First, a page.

Race director Ben Mazur said four runners beat last year’s record. The first to cross the finish line, Raymond Stoltfus, completed the race in 14 hours and 14 minutes. Stoltfus, who hails from Quarryville in Lancaster County, said he’s long enjoyed running and biking but is new to the world of ultramarathons, having entered his first long-distance competition in March.
The Ironstone’s defending female champion claimed her second first place win with a time of 17 hours and 16 minutes. Mary Kowalski of Hollidaysburg has between 15 and 20 ultramarathons under her belt thus far, and many more short-distance races.
Mazur said the heat and humidity challenged this year’s group of runners.
“A lot of participants underestimated the heat,” he said.
The day’s high of 91 degrees F [33 degrees C] was six points above average, according to the Weather Channel.
A thunder and lightning storm which passed through the area overnight was a “mixed blessing” for competitors.
“It cooled them down but it made the rocks slippery, increasing the technical difficulty,” he said.
Despite meteorological challenges, a greater number of participants finished the course in the 23-hour allotted time, compared to the 2022 race, he said. Mazur thanked the Mid-State Trail Association and DCNR for their support leading up to race day. He also thanked the park managers at both Canoe Creek and Greenwood Furnace for their assistance.
The Stone Creek Valley Fire Co. and representatives from several area amateur radio organizations, including Blair County’s Horseshoe Curve Amateur Radio Club, provided communications support for the duration of the race.
100km of trail running through the night and during a thunderstorm is not for the fainthearted. Thanks to Huntington Daily news for the report.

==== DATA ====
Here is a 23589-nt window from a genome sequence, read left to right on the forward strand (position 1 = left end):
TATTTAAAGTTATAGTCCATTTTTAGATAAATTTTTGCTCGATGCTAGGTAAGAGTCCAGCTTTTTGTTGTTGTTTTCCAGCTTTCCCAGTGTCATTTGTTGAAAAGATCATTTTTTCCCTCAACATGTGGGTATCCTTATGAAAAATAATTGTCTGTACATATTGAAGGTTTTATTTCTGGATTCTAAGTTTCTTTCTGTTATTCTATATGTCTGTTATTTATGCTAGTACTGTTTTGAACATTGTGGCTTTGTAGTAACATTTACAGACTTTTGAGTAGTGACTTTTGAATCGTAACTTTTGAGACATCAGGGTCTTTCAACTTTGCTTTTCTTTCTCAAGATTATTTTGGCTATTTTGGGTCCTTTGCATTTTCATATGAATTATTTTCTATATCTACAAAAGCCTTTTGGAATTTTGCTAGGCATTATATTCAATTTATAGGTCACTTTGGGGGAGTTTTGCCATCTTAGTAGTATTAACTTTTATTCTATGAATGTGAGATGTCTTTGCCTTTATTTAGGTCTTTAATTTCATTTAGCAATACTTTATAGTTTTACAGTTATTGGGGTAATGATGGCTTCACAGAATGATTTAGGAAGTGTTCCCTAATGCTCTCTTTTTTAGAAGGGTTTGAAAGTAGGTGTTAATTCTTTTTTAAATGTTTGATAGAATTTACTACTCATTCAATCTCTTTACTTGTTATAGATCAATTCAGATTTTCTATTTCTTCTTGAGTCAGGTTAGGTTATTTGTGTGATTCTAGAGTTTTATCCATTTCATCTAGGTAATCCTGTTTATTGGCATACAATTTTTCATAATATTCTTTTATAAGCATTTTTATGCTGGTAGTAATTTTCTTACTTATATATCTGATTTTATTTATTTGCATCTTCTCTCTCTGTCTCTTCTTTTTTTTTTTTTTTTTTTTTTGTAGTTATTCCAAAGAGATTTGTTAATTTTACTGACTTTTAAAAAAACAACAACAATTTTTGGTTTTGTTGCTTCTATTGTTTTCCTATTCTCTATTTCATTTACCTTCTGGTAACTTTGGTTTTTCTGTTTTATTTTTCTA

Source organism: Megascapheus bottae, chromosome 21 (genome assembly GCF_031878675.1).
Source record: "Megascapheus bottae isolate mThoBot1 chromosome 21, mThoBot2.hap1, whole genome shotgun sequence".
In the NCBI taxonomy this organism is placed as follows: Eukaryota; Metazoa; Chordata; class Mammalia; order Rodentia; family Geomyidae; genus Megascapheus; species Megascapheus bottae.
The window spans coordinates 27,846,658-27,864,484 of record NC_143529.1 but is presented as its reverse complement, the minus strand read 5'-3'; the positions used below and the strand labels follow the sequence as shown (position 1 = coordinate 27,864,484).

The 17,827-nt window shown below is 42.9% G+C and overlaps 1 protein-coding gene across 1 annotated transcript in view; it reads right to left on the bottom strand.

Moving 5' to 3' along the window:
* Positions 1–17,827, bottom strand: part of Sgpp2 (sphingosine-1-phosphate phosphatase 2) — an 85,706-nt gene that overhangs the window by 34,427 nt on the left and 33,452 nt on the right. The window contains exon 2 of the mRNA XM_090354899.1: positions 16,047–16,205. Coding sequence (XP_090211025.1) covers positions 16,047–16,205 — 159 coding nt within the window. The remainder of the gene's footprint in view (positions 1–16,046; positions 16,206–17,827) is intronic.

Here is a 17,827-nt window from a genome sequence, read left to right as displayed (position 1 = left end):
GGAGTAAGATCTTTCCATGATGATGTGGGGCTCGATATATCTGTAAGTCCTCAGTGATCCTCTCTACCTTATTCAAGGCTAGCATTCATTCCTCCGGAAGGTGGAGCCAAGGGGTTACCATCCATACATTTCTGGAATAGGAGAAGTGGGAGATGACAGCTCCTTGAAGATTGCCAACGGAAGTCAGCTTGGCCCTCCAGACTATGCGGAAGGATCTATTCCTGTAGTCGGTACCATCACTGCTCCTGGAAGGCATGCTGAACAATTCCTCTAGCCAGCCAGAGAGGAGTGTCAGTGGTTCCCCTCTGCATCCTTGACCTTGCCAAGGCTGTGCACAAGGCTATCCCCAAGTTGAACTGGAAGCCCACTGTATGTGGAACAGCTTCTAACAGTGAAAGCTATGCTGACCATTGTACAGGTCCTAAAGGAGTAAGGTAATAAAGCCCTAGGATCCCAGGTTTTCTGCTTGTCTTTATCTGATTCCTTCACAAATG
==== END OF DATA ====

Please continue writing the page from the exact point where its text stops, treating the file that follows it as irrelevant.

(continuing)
A light-hearted article in theguardian.com compares the amount of carbon dioxide generated by animals or the preparation of their food, with various well-known sources of global warming emissions.
They note for example that about 4 million households in the UK have a fish tank, and 70% of them keep tropical fish. They’re not precise about how many tropical fish are contained in each tank, but say a tankful could generate as much CO2 per year as travelling about 5000km on a motorbike. This is more than the average meat-eating cat, which produces only 250kg of CO2 per year!
But neither are as damaging as your average dog, which, if fed wet food for a year, would be responsible for the generation of some 6500kg of CO2, which equates to about 14 round-trip flights in Europe! Fed dry food, this theoretical dog would generate just 828kg. Meanwhile the average use of the washing machine accounts for about 118kg of generated CO2 per year.
And one goldfish in a bowl is responsible for the production of 25kg per year, you’ll be relieved to hear.
They don’t actually say as much, but I’m sure they are also including the CO2 generated in the production of the foods you feed these animals, or the energy needed to use these pieces of equipment. I’ve never heard of a washing machine that exhales CO2, have you?
Unless of course, you are having to do your washing by hand, and muttering expletives under your breath as you exhale all that CO2!
This is Dave Reece ZS1DFR, immediately converting his average dog to dry food, and reporting for HAMNET in South Africa.